There must be a manual lymphatic drainage. The movements must be distal to proximal, soft and slow to less affected areas, with daily or weekly sessions and ending with a bandage bandages low extensibility. External compression is done with measures such as compression bandage bandages used multilayer rigid, non-adhesive elastic bandages , including compression therapy, vacuum pump and graduated compression boots (good outcome in patients with incipient lymphedema unorganized or Grade I) and compression devices . The use of diuretics is not indicated and surgery is usually palliative therapy although one of the most innovative techniques being used are autologous transplantation of lymphoid tissue .
- Allevato MA, Bilevich DE. Linfedema. Act Terap Dermatol. 2008; 31: 294. Ref.: https://goo.gl/bYMfmp
- Tabel Y, Mungan I, Sigirci A, Gungor S. Prymary Lymphoedema at an unusual Location Triggered by Nephrotic Syndrome. Ann Acad Med Singapore. 2009; 38: 636-673. Ref.: https://goo.gl/9VXKc6
- Mortimer PS. The pathophysiology of lymphedema. Cancer. 1998; 15: 2798-2802. Ref.: https://goo.gl/gVaUey
- Smeltzer DM, Stickler GB, Schirger A. Primary lymphedema in children and adolescents: a follow-up study and review. Pediatrics. 1985; 76: 206-218. Ref.: https://goo.gl/8jRB9q
- Szuba A, Rockson SG. Lymphedema: classification, diagnosis and therapy. Vasc Med. 1998; 3: 145-156. Ref.: https://goo.gl/AbW7M5
- Blanco JM, Ruiz OC, Acedo MJM, Garcia EM, Gomez EF, et al. Linfedema primario. A propósito de un caso. Vox Paediatrica. 1999; 7: 36-38. Ref.: https://goo.gl/Dut7Rx
- Fischer M, Costanzo U, Hoffmann U, Bollinger A, Franzeck UK. Flow velocity of cutaneous lymphatic capillaries in patients with primary lymphedema. Int J Microcirc Clin Exp. 1997; 17: 143-149 Ref.: https://goo.gl/75VKuj
- Rezaie T, Ghoroghchian R, Bell R, Brice G, Hasan A. Primary non-syndromic lymphoedema (Meige disease) is not caused by mutations in FOXC2. Eur J Hum Genet. 2008; 16: 300-304. Ref.: https://goo.gl/haVUJP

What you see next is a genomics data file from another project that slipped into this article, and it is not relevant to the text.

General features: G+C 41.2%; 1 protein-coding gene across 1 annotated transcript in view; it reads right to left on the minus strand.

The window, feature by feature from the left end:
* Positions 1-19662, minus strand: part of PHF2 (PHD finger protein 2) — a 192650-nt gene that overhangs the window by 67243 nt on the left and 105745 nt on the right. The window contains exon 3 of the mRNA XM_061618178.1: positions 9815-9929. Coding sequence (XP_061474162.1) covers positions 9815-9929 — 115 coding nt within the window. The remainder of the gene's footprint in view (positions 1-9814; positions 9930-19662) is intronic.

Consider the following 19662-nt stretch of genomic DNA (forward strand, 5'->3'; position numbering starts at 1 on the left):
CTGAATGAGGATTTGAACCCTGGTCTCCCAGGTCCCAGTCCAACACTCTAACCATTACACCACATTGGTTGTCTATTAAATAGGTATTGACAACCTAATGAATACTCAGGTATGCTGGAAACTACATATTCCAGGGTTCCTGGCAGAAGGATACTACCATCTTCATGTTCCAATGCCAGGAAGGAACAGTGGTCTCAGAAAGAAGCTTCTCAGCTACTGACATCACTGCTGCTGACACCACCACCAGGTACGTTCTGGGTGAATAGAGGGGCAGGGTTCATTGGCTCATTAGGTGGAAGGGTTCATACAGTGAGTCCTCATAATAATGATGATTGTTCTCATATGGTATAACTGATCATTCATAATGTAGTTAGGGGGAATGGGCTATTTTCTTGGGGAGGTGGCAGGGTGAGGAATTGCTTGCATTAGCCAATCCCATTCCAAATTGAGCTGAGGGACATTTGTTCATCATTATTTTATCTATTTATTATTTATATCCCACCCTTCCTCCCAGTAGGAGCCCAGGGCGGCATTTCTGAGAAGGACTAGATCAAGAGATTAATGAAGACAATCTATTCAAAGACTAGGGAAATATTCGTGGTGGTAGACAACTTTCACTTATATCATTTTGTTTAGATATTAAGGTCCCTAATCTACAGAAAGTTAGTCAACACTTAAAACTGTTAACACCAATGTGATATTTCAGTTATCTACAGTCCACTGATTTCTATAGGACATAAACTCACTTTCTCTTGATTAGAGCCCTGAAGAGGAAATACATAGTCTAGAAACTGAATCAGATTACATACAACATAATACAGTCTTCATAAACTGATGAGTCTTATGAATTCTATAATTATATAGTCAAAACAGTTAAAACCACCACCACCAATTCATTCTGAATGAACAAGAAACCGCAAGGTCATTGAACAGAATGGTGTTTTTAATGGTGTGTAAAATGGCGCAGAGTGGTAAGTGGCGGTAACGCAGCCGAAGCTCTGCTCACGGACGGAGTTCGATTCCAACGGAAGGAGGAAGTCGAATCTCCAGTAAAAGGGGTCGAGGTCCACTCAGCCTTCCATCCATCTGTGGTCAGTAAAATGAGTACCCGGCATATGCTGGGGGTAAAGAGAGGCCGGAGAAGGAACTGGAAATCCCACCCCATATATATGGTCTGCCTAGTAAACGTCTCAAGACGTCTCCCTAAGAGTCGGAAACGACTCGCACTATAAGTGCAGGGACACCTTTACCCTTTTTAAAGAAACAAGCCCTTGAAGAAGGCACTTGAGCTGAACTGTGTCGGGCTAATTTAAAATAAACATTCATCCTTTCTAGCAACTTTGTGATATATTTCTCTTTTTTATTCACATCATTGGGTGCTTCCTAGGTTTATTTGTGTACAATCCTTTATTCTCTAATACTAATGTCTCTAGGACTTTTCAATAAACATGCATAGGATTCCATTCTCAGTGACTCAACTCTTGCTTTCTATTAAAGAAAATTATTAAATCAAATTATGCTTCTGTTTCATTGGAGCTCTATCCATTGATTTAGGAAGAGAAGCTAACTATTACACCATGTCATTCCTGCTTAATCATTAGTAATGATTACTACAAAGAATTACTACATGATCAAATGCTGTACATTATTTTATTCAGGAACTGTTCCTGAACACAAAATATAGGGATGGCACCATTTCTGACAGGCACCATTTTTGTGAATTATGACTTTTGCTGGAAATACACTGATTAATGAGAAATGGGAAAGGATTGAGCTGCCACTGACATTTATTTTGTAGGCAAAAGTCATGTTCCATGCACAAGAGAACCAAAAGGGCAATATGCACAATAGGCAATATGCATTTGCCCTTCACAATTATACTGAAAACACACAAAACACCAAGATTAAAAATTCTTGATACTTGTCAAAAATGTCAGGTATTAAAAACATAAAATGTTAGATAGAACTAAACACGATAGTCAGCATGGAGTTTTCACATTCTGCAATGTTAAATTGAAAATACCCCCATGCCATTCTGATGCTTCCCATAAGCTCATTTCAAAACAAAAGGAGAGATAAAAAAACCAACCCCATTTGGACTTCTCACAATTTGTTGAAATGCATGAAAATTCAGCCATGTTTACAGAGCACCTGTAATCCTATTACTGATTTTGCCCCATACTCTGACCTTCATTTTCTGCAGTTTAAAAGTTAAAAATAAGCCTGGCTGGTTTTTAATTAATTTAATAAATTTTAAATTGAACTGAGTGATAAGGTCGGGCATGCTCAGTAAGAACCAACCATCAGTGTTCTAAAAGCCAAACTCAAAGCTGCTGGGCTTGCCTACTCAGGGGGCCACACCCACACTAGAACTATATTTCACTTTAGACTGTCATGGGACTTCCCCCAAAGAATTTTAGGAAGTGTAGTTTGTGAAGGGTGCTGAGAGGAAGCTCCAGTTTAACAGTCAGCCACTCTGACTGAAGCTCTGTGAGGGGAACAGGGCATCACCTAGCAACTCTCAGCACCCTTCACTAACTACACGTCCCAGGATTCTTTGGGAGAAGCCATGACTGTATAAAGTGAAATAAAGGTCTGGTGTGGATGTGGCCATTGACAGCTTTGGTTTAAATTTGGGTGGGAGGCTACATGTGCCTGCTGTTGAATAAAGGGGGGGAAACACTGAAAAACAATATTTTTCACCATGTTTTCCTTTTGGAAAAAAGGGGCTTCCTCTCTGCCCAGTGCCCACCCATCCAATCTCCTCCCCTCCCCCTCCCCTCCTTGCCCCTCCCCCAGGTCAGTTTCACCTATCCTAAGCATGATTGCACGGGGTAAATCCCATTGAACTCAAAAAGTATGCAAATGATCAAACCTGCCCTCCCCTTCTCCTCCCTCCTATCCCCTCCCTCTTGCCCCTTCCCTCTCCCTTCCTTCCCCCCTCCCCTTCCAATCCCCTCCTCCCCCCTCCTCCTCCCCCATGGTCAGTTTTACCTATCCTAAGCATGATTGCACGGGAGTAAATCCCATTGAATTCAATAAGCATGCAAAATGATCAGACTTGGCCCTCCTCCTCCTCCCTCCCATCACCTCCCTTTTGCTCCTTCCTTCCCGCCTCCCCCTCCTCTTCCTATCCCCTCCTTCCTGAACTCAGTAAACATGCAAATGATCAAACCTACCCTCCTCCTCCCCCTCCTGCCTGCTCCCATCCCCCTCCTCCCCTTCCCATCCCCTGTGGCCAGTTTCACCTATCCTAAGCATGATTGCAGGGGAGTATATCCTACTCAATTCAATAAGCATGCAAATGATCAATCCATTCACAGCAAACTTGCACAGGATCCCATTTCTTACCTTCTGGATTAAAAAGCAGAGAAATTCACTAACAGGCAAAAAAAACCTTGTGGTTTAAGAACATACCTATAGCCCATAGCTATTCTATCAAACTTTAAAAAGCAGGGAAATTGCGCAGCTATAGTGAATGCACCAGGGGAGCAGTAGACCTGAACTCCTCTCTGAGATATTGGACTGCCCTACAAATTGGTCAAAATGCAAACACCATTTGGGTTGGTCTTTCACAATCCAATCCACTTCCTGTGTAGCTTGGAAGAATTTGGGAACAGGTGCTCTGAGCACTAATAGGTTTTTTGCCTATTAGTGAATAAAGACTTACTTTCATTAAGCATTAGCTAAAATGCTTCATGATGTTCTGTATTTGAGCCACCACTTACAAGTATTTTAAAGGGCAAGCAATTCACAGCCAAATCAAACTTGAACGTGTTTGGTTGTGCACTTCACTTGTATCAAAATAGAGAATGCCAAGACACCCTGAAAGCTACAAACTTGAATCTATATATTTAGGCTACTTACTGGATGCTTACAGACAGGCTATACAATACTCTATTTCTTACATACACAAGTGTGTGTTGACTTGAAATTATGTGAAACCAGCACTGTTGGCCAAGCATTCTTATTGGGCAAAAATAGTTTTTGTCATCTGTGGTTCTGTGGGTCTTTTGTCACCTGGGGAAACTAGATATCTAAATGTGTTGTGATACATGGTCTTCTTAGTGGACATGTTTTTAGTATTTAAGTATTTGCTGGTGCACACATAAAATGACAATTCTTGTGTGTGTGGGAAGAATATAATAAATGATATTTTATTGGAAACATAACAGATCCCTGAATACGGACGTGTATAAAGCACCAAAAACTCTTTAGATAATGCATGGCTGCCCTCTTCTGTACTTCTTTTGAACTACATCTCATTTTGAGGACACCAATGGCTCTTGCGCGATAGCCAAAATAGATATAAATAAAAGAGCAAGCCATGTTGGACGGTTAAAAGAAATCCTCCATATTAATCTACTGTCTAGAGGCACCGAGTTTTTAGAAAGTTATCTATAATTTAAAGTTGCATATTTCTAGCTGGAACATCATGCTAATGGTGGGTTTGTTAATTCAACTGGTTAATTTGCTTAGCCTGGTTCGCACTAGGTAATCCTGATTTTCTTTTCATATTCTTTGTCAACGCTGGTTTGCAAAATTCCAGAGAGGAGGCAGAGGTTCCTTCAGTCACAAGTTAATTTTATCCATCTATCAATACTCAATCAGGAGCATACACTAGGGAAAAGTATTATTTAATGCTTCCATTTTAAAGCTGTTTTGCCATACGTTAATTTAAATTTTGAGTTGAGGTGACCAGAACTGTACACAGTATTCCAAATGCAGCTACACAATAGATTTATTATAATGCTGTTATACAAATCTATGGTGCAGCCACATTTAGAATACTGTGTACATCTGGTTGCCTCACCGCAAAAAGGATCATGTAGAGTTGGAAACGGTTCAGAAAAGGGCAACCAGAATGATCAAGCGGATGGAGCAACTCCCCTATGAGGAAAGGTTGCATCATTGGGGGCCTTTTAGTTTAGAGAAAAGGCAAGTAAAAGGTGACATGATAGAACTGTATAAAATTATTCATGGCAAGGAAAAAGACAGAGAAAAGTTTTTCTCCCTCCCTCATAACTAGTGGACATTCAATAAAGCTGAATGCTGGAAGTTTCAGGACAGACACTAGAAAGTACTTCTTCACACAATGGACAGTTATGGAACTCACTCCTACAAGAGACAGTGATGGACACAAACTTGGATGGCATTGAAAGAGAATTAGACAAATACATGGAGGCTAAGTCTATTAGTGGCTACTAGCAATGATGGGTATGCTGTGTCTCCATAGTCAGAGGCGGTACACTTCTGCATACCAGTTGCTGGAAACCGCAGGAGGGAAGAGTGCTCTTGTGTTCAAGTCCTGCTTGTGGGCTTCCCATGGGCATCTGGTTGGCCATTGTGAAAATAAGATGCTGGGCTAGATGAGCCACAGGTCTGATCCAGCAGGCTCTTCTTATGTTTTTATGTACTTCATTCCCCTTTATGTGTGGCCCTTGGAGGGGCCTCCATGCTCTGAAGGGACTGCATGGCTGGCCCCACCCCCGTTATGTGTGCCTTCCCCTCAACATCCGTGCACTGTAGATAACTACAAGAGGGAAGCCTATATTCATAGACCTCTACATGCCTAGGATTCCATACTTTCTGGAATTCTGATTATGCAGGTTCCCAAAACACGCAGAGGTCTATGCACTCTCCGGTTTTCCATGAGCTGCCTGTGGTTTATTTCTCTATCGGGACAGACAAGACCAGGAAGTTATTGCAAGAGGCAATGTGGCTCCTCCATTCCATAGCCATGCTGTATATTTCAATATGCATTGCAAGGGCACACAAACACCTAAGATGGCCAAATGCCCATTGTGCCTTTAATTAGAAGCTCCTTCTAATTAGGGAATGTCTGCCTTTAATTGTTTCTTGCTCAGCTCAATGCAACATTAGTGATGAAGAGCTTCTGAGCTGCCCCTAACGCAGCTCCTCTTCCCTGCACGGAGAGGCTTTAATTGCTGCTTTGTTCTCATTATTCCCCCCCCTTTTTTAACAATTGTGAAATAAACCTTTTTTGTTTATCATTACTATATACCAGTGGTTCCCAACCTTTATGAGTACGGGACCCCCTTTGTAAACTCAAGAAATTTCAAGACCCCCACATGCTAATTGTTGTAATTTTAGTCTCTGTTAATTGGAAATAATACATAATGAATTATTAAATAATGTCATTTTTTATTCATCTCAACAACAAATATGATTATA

- Dale RF. The inherirance of primary lymphoedema. J Med Genet. 1985; 22: 274-278. Ref.: https://goo.gl/EagFyX
- Wolfe JH. The prognosis and possible cause of severe primary lymphoedema. Ann Royal College Surg Engl. 1984; 66: 251-257. Ref.: https://goo.gl/sgwBgp
- Olmo JD, España A, Richter J. Utilidad de la linfogammagrafía isotópica en el estudio de linfedemas. Actas Dermo-sifiliograficas. 2005; 96: 419-423. Ref.: https://goo.gl/pMkjv6
- Fonkalsrud EW. Congenital malformations of the lymphatic system. Semin Pediatr Surg. 1994; 3: 62-69. Ref.: https://goo.gl/guB7qG
- Szuba A, Rockson SG. Lymphedema: classification, diagnosis and therapy. Vasc Med. 1998; 3: 145-156. Ref.: https://goo.gl/XxUQDB
- Browse NL. The diagnosis and management of primary lymphedema. J vasc Surg. 1986; 3: 181-184. Ref.: https://goo.gl/uetcui
- Huang A, Fruauff A, DiCarmine F, Schuss A, Losada R. Case report 861: Primary lymphedema of the left lower extremity. Skeletal Radol. 1994; 23: 483-485. Ref.: https://goo.gl/DK8gJs
- Yasuhara H, Shigematsu H, Muto T. A study of the advantages of elastic stockings for leg lymphedema. Int Angiol. 1996; 15: 272-277. Ref.: https://goo.gl/QdEZp1
- Ko DS, Lerner R, Klose G, Cosimi AB. Effective treatment of lymphedema of the extremities. Arch Surg. 1998; 133: 452-458. Ref.: https://goo.gl/CUFHFX